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EMC Precision Named a Best-in-Class Employer by Gallagher

ELYRIA, Ohio (PRWEB) April 30, 2022

EMC Precision has been named a Best-In-Class Employer after scoring in the top quartile of midsize employers (100-999 full-time employees) who participated in Gallagher’s 2021 Benefits Strategy & Benchmarking Survey. EMC Precision was recognized as an organization that provides innovative solutions for creating organizational structures, workplace policies, and total rewards, which inclusively engages and motivates its employees.

“EMC Precision is honored to receive this recognition as a best-in-class employer from Gallagher,” said Bob Graney, Chief Operating Officer. “It demonstrates to employees, applicants, and customers how we’re committed to a holistic wellness approach.”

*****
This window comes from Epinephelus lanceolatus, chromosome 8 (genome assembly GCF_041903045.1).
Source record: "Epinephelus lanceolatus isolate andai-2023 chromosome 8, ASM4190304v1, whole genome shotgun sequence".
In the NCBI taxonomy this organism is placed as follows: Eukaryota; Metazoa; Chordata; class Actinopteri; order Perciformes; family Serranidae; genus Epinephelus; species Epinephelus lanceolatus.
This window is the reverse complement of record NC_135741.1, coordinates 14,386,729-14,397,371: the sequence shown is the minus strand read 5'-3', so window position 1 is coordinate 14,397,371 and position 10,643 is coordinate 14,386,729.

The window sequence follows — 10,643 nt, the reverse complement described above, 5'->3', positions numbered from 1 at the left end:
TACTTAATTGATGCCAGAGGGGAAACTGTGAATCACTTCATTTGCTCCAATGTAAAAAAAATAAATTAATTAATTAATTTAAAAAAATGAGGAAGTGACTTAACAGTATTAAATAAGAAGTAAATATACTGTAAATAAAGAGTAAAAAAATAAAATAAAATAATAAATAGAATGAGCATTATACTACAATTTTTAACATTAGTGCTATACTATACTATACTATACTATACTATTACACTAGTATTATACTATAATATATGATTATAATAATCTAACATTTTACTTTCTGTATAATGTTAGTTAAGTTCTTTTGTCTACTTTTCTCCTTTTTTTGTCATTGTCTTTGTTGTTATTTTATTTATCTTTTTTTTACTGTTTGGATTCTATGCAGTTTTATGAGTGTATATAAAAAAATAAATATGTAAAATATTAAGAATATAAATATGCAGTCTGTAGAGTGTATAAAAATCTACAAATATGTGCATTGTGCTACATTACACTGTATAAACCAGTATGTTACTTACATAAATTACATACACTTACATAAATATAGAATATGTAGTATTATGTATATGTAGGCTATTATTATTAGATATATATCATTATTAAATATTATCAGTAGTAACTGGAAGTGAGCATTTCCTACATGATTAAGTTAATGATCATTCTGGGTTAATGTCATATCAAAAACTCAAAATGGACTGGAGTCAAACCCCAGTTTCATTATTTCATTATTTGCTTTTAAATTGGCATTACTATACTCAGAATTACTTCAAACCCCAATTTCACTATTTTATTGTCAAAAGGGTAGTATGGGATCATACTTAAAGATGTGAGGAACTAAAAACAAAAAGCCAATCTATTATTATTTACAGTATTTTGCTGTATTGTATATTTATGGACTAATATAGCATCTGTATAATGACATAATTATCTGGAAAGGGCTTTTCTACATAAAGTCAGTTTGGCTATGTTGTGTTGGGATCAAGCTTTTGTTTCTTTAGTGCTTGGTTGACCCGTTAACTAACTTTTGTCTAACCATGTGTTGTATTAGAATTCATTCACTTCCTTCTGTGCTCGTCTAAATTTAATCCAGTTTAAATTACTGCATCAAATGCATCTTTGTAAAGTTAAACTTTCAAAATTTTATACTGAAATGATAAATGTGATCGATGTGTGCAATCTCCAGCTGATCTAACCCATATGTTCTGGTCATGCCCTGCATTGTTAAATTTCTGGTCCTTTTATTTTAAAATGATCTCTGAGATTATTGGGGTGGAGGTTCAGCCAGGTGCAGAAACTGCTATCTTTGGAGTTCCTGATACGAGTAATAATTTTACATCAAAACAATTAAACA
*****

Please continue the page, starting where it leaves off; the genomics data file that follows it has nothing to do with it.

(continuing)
“It is important to me personally to provide the best options to our employees. This recognition is another step toward achieving our goal of having the best employees, in the best job they’ve ever had, at the best place they have ever worked,” added Jeff Ohlemacher, CEO.

A Best-in-Class organization, EMC Precision was assigned points based on their relative performance in seven categories including planning horizons for the benefits and compensation strategies, the turnover rate for fulltime equivalents (FTEs), completion of a workforce engagement survey, use of an HR technology strategy and its level of sophistication and health plan premium increases or decreases at the most recent renewal. Only 11% of the over 4,000 organizations that participated in the Gallagher survey earned the Best-In-Class designation.